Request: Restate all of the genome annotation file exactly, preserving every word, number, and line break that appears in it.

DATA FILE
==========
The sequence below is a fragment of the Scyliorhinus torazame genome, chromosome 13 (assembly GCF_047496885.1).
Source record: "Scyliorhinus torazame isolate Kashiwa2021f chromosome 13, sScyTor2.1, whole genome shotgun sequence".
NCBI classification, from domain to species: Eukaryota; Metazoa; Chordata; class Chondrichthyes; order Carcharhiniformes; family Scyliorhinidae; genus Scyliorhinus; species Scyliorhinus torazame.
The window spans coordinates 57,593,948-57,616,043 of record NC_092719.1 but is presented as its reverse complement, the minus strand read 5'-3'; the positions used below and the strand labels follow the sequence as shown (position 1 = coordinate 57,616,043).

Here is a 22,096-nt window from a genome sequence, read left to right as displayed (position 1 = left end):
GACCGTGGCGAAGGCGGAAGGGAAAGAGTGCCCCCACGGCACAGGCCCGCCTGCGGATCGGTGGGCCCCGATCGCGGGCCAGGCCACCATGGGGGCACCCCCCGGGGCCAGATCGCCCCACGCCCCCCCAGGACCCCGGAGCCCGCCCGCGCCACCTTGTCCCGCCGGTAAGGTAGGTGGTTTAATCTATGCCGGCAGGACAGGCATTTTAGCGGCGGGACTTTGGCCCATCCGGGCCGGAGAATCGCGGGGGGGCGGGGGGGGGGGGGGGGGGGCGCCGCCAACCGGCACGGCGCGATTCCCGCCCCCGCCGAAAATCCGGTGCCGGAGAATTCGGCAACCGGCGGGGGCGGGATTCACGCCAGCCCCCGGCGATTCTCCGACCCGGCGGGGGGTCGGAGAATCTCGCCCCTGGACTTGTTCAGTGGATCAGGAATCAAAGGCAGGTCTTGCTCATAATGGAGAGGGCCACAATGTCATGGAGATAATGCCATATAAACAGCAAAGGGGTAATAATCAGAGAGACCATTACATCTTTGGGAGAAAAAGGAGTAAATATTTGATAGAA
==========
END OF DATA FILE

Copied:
The sequence below is a fragment of the Scyliorhinus torazame genome, chromosome 13 (assembly GCF_047496885.1).
Source record: "Scyliorhinus torazame isolate Kashiwa2021f chromosome 13, sScyTor2.1, whole genome shotgun sequence".
NCBI classification, from domain to species: Eukaryota; Metazoa; Chordata; class Chondrichthyes; order Carcharhiniformes; family Scyliorhinidae; genus Scyliorhinus; species Scyliorhinus torazame.
The window spans coordinates 57,593,948-57,616,043 of record NC_092719.1 but is presented as its reverse complement, the minus strand read 5'-3'; the positions used below and the strand labels follow the sequence as shown (position 1 = coordinate 57,616,043).

Here is a 22,096-nt window from a genome sequence, read left to right as displayed (position 1 = left end):
GACCGTGGCGAAGGCGGAAGGGAAAGAGTGCCCCCACGGCACAGGCCCGCCTGCGGATCGGTGGGCCCCGATCGCGGGCCAGGCCACCATGGGGGCACCCCCCGGGGCCAGATCGCCCCACGCCCCCCCAGGACCCCGGAGCCCGCCCGCGCCACCTTGTCCCGCCGGTAAGGTAGGTGGTTTAATCTATGCCGGCAGGACAGGCATTTTAGCGGCGGGACTTTGGCCCATCCGGGCCGGAGAATCGCGGGGGGGCGGGGGGGGGGGGGGGGGGGCGCCGCCAACCGGCACGGCGCGATTCCCGCCCCCGCCGAAAATCCGGTGCCGGAGAATTCGGCAACCGGCGGGGGCGGGATTCACGCCAGCCCCCGGCGATTCTCCGACCCGGCGGGGGGTCGGAGAATCTCGCCCCTGGACTTGTTCAGTGGATCAGGAATCAAAGGCAGGTCTTGCTCATAATGGAGAGGGCCACAATGTCATGGAGATAATGCCATATAAACAGCAAAGGGGTAATAATCAGAGAGACCATTACATCTTTGGGAGAAAAAGGAGTAAATATTTGATAGAA